4. Discussion

4.1. Forest Succession and Age Growth

Two different forest management patterns in the study area were obtained: long-term conservation and periodic logging (TFs: 7–15 years) and harvesting (NFs: annual). In natural secondary forests, natural succession led the floristic compositional change. The field inventory revealed that the number of dominant species in the SCBF and SBF was greater than that of the planted forests. Even though the SCF was in the early stage of succession, its vegetation communities had a more complex structure than those of the TF and NF (Table 1). The forest structure changes as vegetation grows, resulting in dynamic variations in the different stages of forest succession [15,48,49]. Natural secondary forests in the Liuxihe River basin are mostly far removed from human disturbances, with age ranges of 20–25, 25–35, and 30–55 for the SCF, SCBF, and SBF, respectively. Thus, natural secondary forest communities tend to become complex under natural conditions [50,51]. Conversely, for timber production and commercial purposes, single species were used in planted forests that were subject to intensive management treatments. Accordingly, artificial selection led the species stability in planted forests.
Forest age plays an important role in determining the vegetation community structures, plant biomasses, and litter conditions. Therefore, forests with different ages contributed to the various C pools [52]. Luyssaert et al. [53] reported that forests between 15 and 800 years of age usually had a positive net C sequestration, and that older forests accumulated more C than younger forests did. According to this statement, it is noteworthy that, some of the old-growth planted forests could contain more C stocks than the natural secondary forests while young in age. In this study, planted forests were generally younger than the natural secondary forests due to the impact of artificial disturbances (such as logging and harvesting). Hence, the variation of C stocks caused by age difference between planted forests and natural secondary forests was inevitable.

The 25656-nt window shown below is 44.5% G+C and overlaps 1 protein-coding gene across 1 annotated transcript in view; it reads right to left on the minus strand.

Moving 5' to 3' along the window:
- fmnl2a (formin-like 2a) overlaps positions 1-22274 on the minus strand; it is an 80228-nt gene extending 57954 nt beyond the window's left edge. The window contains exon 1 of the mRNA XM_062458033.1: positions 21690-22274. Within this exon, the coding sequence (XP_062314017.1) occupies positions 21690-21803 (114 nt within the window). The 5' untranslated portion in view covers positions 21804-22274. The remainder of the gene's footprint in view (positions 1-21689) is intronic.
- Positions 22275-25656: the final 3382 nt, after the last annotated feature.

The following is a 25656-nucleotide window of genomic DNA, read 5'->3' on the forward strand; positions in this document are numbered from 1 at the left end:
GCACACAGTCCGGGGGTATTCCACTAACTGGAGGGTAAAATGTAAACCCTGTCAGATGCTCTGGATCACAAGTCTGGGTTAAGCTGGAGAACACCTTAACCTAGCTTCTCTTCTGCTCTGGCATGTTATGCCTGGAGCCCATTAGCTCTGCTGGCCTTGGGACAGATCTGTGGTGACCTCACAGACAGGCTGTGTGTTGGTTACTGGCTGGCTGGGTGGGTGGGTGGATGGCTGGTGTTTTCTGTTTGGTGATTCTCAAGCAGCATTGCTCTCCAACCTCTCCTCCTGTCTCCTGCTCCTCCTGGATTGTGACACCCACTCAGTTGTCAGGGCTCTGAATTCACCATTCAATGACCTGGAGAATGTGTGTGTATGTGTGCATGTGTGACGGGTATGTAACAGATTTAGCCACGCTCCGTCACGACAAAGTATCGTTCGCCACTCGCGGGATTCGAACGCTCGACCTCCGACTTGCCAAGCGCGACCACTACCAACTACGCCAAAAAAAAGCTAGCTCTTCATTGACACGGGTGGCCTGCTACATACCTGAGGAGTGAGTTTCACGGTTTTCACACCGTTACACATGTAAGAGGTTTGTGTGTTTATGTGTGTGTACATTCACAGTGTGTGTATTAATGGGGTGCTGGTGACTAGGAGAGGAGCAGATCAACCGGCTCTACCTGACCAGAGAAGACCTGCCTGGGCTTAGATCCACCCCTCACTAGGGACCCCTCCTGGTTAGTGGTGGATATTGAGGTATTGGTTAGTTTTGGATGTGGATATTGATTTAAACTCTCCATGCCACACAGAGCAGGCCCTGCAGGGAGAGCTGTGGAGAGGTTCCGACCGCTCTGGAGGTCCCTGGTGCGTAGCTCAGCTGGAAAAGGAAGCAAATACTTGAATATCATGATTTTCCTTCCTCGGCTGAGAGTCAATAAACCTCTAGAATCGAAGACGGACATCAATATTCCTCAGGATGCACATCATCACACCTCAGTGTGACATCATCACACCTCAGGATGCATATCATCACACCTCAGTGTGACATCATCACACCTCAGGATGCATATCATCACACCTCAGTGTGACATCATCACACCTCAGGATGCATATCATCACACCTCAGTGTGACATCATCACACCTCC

In addition, Pregitzer and Euskirchen [54] estimated that the mean net C sequestration in the youngest forests (0–10 years) was negative, increasing at an early age gradually until reaching 30 years of age, and then decreasing with age growth. The comparison between planted forests and natural secondary forests at 0–10, 10–30 and >30 years would be able to provide more insights on carbon stock estimation of forest ecosystem. However, only a few planted forests older than 30 years of age were found in our study area. Thus, we could not make further comparisons with the C stocks of the older planted forests and natural secondary forests. This should be taken into account in future studies.

4.2. Carbon Stock Contributions of Different Forests